Why it doesn’t matter if Sgt Nightingale ‘forgot’ he had the weapon

Background on Sgt Nightingale’s case can be found here.

Very briefly, Sgt Nightingale was found to be in possession of a prohibited weapon. He claimed that due to an incident in which he suffered some mental trauma, he was unable to remember that he was in possession of the weapon.

Many articles, radio phone-ins, Tweets, discussion posts and conversations down the pub have lambasted the Court Martial at Sgt Nightingale’s conviction. “How can he be guilty if he didn’t know he had it?!”

Here’s how.

Possession

Possession of a prohibited item has been discussed in numerous cases over the years.

In R v McNamara (1988) 87 Cr. App. R 246, the LCJ said:

First of all a man does not have possession of something which has been put in his pocket or into his house without his knowledge. In other words something which is “planted” on him, to use the current vulgarism.

Secondly, a mere mistake as to the quality of a thing under the defendant’s control is not enough to prevent him from being in possession. For instance, if a man is in possession of heroin, believing it to be cannabis or believing it perhaps to be asprin.

Thirdly, if the defendant believes that the thing is of a wholly different nature from that which in fact it is, then the result, to use the words of Lord Pearce, would be otherwise. Fourthly, in the case of a container or a box, the defendant’s possession of the box leads to the strong inference that he is in possession of the contents or whatsoever it is inside the box. But if the contents are quite different in kind from what he believed, he is not in possession of it.”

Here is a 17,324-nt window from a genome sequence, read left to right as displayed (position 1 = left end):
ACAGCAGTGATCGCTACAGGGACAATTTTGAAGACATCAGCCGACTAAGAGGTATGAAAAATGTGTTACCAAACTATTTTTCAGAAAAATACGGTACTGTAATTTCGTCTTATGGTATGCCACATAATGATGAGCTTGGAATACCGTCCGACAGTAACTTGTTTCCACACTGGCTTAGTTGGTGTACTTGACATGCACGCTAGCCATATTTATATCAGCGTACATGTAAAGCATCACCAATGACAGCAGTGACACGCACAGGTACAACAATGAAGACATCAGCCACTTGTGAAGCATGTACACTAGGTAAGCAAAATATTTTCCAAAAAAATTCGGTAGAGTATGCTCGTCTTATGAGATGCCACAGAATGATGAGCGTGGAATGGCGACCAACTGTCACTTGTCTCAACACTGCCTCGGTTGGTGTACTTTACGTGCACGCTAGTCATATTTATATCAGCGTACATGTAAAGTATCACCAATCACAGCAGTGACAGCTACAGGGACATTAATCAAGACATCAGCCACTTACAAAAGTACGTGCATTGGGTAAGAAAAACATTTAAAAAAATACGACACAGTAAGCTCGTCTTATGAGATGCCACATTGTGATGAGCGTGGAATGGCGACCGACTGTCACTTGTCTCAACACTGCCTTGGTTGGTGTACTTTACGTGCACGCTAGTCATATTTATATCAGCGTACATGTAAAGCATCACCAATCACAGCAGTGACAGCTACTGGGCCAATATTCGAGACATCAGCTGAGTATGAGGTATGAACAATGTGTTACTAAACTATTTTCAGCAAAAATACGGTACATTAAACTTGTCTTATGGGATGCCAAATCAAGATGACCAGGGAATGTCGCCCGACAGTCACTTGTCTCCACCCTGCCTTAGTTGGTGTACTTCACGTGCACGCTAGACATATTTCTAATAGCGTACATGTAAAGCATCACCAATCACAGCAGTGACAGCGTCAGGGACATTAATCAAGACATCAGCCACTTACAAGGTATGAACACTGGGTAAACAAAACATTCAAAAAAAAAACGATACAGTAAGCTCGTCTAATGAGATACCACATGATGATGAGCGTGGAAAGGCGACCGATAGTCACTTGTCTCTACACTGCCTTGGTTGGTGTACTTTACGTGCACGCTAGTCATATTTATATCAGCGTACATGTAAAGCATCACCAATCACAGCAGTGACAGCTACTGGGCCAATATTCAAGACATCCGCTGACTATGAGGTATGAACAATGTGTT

Whilst this doesn’t go to the issue in Sgt Nightingale’s case, it may help illustrate the attitude that the law takes to the subject of possession.

Strict liability – is there a need to prove knowledge?

R v Bradish (1990) 90 Cr App R 271

Auld J said as follows at page 279:

“We start with the presumption of interpretation that Parliament intends there to be a mental element in offences of a truly criminal nature. However that presumption may be rebutted.

The offence created by section 5 is one of strict liability, at least in the absence of a defence of ignorance, may be summarised as follows:

…the words of the section themselves, “a person commits an offence if, without …. authority …. he has in his possession ….” any firearm, weapon or ammunition of the type defined, makes it plain that it is an offence of strict ordinary liability.”

The Court continued to examine the support for that proposition.

R v Deyemi and Edwards 2007 EWCA Crim 2060

The appellants pleaded to possession of a prohibited weapon (Firearms Act 1968 s 5(1)(b)). They did so following a ruling by the Judge that the offence was one of strict liability (where liability arises without proof of carelessness, knowledge, or intent-a good example is the offence of speeding).